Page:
Bio + Passing Stats
|Height: 6’3” |
Weight: 217 lbs.
School: West Virginia
|’15: 105/160 66% 1202 yds 10 TD 3 INT|
’16: Transfer year
’17: 250/388 64% 3490 yds 34 TD 12 INT
’18: 266/397 67% 3864 yds 37 TD 8 INT
NFL Draft Grade: Day 2
NFL Comp: Baker Mayfield to Ryan Fitzpatrick
Will Grier has an interesting background. He was a Parade All-American and Mr. Football USA out of high school before starting his college career at Florida, where he redshirted his first season.
In 2015, he competed for the starting job, but didn’t win. After getting some playing time, Grier worked his way to being the starter. He performed solidly for a few games before throwing four touchdowns in the first half against Mississippi for his breakout game! After a quiet game against Missouri the next week, Grier tested positive for PEDs and received a one year suspension.
Two months later, after posting a 6-0 record at Florida, Grier decided to transfer. He ultimately chose West Virginia and sat out the 2016 season, due to transfer rules, but the NCAA granted him eligibility to start the 2017 season, despite the PED and transfer timelines overlapping.
Grier is a prototypical QB prospect that he checks all of the boxes. He possesses solid size at 6’3” 212 lbs, which allows him to withstand NFL punishment. Grier was actually the #2 dual threat quarterback prospect out of high school, but this wasn’t utilized often in college. However, he can run for extra yards and showed a nose for the goalline in key situations.
Grier shows the ability to buy time in the pocket, but can become overconfident in this area, which leads to sacks. He shows a good base in the pocket and keeps his feet active to move subtly in the pocket. He throws from different platforms, but despite not getting power on these passes, he completes most of them; they occur off of a blitz or pressure and Grier keeps his eyes down the field.
Grier has a quick release, but can speed it up even more when pressured. He does a good job getting his pre snap reads and will manipulate defenses with his eyes. He shows anticipation with throwing WRs open and making footballs catchable in tight coverage.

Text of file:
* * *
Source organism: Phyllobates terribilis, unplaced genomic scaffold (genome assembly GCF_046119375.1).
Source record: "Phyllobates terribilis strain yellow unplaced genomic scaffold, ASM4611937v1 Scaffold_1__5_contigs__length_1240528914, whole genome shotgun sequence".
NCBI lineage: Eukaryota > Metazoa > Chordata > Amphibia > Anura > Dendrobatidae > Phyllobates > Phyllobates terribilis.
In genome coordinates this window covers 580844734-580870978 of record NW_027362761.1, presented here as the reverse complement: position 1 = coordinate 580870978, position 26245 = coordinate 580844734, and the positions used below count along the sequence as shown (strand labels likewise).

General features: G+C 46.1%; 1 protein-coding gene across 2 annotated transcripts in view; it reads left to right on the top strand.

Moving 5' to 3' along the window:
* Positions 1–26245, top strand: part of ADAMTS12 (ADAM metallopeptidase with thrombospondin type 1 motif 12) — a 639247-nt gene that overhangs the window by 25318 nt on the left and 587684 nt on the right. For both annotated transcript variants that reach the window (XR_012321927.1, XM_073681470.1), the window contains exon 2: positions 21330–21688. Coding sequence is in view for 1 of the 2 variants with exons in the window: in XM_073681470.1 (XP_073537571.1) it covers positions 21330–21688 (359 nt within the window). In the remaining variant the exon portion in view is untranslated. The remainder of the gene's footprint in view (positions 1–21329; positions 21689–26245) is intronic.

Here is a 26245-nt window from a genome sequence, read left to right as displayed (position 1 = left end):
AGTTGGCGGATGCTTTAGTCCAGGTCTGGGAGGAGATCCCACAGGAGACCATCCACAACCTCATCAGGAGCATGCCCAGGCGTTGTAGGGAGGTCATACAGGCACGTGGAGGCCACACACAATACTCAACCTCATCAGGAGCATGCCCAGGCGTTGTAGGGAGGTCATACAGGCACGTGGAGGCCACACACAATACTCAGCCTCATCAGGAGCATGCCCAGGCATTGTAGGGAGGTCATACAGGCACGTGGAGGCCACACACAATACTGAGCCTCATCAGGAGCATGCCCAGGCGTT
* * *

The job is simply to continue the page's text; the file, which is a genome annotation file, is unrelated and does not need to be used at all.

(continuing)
Grier shows good touch on passes and placement for his receivers. He excels at throwing up the seams and some of his best passes are 15 to 20 yards down the field. Grier gives the appearance on film of being very confident with schemes and understanding defenses. Above average arm strength combined with his anticipation make all NFL throws right in his wheelhouse.
However, when throwing the football deep, Grier can drop his shoulder. This causes floating passes and extended time for defenses to make a play on the ball. Other times he stays on top of the football and delivers a good deep pass.
Grier is a gunslinger who makes plays in a variety of ways. He can become overconfident, which allows for sacks and trying to do too much with the football. The longer plays go off script, the worse Grier’s play becomes. He doesn’t get rattled, but he tries to do too much a times and it costs his team(see Iowa State game).
Grier trusts his arm and reads, which creates plays because he throws the football with a lot of conviction. On the contrary, he’ll throw some passes right to a defender. As with most gunslingers, you have to accept the negative plays if you want the positive to keep happening.
Despite the rollercoaster ride of his college career, success has followed Will Grier. He consistently made big plays and won big games. Combining those traits with his skills and size, I have a feeling an NFL team will give him a starting opportunity.